The Prime Minister may be in denial, but we have just lived through another week when many people’s living standards have been falling. The pound fell again, now trading at 87 pence to the Euro, and down at 136 yen. This has cut our purchasing power further for all those goods that are imported. There were large job losses announced. More companies put their employees onto three or four day working, or extended holiday closures. Pay rises remain below price increases.
The worrying thing was the immediate response to the 1% cut in the Bank’s base interest rate. The share market fell a little, when you would normally expect investors to see interest rate reductions as good news. Sterling fell, unlike the dollar when they slashed interest rates. International investors seemed to regard the monetary action in the US as good news, but here they are more concerned about a variety of issues, including the rapid build up of public borrowing.
The Bank of England’s latest weekly publication shows that its balance sheet has ballooned to a massive £260 billion as it tries to stimulate banking activity. The Bank of England has share capital of just £14.6 million, provided by taxpayers. At the 2007 annual balance sheet it had share capital and reserves of £1.86 billion. It is interesting that at a time when the Regulator is making the commercial banks put up more capital to improve the ratio between their share capital/ reserves and their total commitments, the Bank of England is going dramatically in the other direction. Of course it is not a worry, as the taxpayer stands behind the Bank, and the Bank concentrates on buying high quality and short term assets. It shows just how hard the authorities are trying to get something to happen, that the central Bank now has a balance sheet around 130 times its core shareholders funds when commercial banks are being asked to get their balance sheets down to around 12 times their shareholders funds. Restrictions on commercial bank capital ratios help prevent more of the injection being passed on to new borrowers.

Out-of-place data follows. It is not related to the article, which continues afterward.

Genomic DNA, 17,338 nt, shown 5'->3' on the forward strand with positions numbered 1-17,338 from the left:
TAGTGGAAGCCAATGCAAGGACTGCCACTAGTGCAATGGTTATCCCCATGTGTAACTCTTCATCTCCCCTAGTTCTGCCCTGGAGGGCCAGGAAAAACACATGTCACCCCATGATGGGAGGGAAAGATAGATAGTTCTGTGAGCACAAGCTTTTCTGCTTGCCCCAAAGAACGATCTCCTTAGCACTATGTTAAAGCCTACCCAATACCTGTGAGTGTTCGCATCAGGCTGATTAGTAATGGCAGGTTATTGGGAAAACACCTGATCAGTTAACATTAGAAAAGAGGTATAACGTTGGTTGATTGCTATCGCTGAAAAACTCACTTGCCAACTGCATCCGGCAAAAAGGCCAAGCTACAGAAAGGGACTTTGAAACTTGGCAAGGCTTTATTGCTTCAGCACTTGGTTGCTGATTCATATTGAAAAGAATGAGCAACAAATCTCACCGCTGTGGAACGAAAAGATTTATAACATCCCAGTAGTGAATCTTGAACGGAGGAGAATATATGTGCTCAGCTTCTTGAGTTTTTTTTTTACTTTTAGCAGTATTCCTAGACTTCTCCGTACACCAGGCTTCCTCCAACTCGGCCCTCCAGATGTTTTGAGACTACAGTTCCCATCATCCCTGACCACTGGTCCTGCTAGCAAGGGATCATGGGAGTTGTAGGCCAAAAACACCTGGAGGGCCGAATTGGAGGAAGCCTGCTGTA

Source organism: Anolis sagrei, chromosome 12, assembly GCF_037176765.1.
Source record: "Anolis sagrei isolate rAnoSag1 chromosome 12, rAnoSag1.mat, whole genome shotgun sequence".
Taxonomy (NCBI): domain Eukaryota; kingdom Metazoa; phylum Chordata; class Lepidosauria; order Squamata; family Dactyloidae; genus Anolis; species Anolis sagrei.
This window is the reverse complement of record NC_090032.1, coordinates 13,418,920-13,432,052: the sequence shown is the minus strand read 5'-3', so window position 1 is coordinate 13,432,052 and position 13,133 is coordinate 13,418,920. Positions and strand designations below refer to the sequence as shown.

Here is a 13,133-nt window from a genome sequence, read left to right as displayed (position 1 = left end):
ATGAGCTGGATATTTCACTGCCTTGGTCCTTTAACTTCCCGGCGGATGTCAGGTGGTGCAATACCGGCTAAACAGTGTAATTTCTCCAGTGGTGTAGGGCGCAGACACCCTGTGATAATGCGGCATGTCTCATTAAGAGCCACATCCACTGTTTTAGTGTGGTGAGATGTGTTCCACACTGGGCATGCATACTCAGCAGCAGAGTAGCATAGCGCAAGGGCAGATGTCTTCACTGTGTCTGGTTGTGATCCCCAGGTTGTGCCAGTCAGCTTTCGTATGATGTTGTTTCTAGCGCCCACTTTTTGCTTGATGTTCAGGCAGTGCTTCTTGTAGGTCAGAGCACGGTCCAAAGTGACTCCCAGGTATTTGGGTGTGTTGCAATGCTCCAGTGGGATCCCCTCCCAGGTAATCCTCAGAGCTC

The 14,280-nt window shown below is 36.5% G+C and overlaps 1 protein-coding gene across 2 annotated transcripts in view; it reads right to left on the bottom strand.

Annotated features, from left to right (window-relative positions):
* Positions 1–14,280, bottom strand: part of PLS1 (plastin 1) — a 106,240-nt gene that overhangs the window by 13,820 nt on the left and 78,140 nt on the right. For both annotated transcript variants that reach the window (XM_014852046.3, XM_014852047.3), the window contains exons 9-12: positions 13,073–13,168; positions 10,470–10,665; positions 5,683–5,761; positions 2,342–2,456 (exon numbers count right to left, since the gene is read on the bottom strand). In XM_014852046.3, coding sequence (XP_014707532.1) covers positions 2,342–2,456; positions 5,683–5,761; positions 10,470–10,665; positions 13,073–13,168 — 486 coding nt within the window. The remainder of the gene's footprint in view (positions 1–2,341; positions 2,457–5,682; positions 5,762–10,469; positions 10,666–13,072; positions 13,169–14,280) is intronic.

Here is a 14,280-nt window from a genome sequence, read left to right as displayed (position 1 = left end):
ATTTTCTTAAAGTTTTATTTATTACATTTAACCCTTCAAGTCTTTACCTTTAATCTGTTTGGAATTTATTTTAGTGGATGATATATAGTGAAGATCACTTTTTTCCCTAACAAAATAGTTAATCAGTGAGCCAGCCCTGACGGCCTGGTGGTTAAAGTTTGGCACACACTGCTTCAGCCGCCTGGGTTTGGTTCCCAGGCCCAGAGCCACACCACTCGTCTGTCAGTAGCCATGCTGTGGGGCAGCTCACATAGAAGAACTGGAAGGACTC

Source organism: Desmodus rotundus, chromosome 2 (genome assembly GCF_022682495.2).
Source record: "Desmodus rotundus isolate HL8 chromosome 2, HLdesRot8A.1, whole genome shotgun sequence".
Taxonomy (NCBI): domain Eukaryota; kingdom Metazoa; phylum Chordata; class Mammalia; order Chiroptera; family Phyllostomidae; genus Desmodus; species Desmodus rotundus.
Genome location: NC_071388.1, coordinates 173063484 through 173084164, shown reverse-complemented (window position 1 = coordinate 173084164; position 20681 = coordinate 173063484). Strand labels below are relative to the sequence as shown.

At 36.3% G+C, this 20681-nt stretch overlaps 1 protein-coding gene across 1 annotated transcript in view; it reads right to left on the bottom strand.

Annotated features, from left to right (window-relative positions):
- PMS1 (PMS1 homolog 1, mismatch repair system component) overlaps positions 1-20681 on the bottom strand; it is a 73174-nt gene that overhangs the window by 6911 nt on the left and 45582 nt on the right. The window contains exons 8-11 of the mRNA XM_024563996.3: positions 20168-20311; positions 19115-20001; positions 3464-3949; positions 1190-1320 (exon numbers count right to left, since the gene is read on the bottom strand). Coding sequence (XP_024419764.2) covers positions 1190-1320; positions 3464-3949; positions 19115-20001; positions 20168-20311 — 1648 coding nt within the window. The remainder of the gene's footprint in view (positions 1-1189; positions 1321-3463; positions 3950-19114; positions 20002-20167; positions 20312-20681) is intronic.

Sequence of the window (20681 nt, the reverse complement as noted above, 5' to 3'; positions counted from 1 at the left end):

For the time being the large monetary infusions into the markets and the active approach of the Bank of England are not inflationary. The tight regulations on the commercial banks, the poor state of the wholesale markets and their new caution means this money does not get passed on through the banks and multiplied by their lending. The authorities will need to be vigilant to withdraw this large liquidity when things do start to work again, otherwise it will become inflationary.
Today’s chosen subject for debate by the political classes is why the full interest rate cut by the Central bank is not being passed on by all the commercial banks. It gives politicians a marvellous opportuntiy to feel useful, by demanding that the banks cut their rates. They should try to understand why this is happening. There are some obvious reasons why some of the banks will not pass on some of the cut to some of their borrowers:
1. Savers need a reasonable rate on their savings. Banks need to keep and increase the deposits they take from the public, as other sources of money for the banks have dried up.
2. Banks need to make more profit to meet the Regulators’ demands for more shareholders funds (which include retained profit) to maintain their existing level of lending, let alone increase it.
3. Some people have signed contracts to borrow at fixed rates, so they do not get the benefit.
4. Banks think lending to people is becoming more risky, as many more people are unfortunately likely to lose their jobs as the recession bites harder, so banks feel they need a better margin and more reserves to deal with future losses on bad debts.
5. State owned banks(N Rock, RBS) have been losing money in the first half year and presumably at some point will be required to make a profit for the new involuntary shareholders.
It is ghastly watching the speed and size of the collapse now going on in much of the private sector. If the government does not mend the banks quickly, the recession will deepen more. That is why they do need to revisit their £450 billion package of loans and gurantees to see how it can be better spent to get some health back into the commercial banks, and why they need to review the regulatory framework again as it is clearly reinforcing caution and parsimony by banks. I hold no brief for the banks, and understand their current unpopularity. I do think, however, when something is n’t working well those in power should consider how to change the signals and the framework to alter conduct as they wish, rather than engaging in a public slanging match.